Saturday, April 26, 2008

Vietnam’s inflation rises 21.4% as food costs surge


Vietnamese consumer prices rose 21.4 percent in April, the fastest pace since at least 1992, as surging global demand for commodities drove up the cost of food.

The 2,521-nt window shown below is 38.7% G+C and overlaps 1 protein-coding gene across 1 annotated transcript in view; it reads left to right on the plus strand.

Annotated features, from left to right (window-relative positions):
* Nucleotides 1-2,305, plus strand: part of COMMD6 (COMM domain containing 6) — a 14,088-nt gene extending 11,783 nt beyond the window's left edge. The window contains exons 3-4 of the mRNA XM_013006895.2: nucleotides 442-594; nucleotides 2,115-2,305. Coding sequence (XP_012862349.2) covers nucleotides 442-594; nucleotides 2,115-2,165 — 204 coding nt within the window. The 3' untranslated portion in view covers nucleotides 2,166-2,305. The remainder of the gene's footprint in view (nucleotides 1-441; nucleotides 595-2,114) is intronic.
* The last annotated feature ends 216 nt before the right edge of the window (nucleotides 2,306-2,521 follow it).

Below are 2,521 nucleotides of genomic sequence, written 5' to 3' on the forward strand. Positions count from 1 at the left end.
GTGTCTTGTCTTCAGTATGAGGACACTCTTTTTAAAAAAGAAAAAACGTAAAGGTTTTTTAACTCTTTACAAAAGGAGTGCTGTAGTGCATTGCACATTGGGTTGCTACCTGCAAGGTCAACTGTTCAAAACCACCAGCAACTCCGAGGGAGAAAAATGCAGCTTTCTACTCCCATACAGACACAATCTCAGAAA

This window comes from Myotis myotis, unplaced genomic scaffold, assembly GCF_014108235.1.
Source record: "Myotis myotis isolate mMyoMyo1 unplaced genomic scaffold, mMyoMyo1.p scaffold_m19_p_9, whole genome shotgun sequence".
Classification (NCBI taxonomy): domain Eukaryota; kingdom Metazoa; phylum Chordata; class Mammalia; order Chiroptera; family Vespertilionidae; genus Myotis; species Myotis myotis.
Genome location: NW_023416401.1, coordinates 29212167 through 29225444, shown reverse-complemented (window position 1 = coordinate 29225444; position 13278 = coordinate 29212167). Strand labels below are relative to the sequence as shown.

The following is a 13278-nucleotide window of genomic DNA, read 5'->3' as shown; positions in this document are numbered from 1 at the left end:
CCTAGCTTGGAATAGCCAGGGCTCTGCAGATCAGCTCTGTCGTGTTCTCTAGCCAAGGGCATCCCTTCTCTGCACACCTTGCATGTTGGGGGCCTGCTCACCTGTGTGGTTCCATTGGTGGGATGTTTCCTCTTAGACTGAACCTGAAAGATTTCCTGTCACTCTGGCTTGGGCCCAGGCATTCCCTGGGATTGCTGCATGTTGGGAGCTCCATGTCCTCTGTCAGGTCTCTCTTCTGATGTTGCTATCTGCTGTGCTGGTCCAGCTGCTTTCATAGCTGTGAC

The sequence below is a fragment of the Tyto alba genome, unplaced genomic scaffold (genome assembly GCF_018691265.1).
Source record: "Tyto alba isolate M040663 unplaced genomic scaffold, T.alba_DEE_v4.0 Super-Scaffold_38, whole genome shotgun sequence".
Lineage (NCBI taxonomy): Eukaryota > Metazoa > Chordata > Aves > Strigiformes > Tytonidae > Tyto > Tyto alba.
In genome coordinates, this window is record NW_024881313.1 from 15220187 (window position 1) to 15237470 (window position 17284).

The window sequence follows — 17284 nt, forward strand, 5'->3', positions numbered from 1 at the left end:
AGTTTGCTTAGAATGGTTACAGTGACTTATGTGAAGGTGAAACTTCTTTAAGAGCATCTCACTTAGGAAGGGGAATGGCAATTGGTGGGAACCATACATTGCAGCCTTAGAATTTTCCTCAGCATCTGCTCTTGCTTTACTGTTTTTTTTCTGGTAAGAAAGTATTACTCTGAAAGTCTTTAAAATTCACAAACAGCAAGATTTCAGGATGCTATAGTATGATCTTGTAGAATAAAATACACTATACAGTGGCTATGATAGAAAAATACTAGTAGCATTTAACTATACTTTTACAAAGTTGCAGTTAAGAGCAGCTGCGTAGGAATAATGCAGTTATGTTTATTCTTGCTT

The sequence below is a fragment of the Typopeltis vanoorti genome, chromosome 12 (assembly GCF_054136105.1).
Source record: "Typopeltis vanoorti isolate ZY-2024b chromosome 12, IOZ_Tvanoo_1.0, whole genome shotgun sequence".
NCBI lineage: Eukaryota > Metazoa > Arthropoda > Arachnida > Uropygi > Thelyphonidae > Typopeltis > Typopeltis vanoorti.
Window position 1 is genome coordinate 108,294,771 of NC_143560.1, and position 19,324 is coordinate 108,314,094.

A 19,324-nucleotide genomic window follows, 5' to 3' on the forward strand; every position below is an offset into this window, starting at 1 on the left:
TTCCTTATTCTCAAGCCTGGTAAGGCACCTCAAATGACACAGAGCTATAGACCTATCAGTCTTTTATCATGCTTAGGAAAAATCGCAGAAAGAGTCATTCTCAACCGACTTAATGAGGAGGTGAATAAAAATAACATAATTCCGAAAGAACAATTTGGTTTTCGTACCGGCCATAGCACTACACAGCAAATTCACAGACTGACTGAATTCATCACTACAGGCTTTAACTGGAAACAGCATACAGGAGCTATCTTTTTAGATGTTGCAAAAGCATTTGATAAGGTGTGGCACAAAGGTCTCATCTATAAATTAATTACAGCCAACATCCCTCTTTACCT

Inflation was the steepest since Vietnam was struggling to stabilize prices after failed economic policies of the 1980s. The General Statistics Office released the figures in Hanoi today. Accelerating inflation will make it more difficult for Prime Minister Nguyen Tan Dung to meet growth targets for the year, and is eroding the living standards of Vietnam’s 85 million population. Controlling inflation has become more challenging for the government as Vietnam’s accession to the World Trade Organization last year opened up the economy, Goldman Sachs Group Inc. said a report last week. “Inflation is a serious problem for Vietnam,” said Adam McCarty, chief economist at Mekong Economics Ltd. in Hong Kong. “Most of the big policies they've done to try to curb inflation have only been implemented in the past month, and it takes some time to feed through.” Prices increased 2.2 percent from last month. Higher food and energy costs are stoking inflation across the region. Singapore’s prices jumped the most in 26 years in March, Japan’s rose at the fastest pace in a decade, and inflation in Australia topped 4 percent for the first time in seven years. The government this year increased benchmark interest rates, told banks to raise the amount of money they have to keep on reserve, and sold more bills and bonds in an attempt to reduce money supply and slow inflation. ---------------------Stock slump The VN Index of stocks has slumped more than 44 percent this year, the worst performance of any global measure, on concern the government will curb lending. The benchmark five-year bond yield increased to the highest in almost two years as inflation quickened for 15 months. The increase in the consumer-price index was the biggest since at least 1992. The GSO declined to release comparable figures for 1992 and 1991, and the highest inflation rate in 1993 was 15.8 percent. In December 1990 Vietnam’s inflation was 67.1 percent, according to government data. “They had a hyper inflation crisis in the late 80s,” McCarty said. “In 1989 they implemented proper macro policies, and since the early 90s they’ve managed to keep it under control.” The increase this month has been worsened by rising global commodities prices, McCarty said. The jump was driven by food prices, which rose 38.2 percent from April 2007, and a 22.6 percent increase in housing and construction materials.
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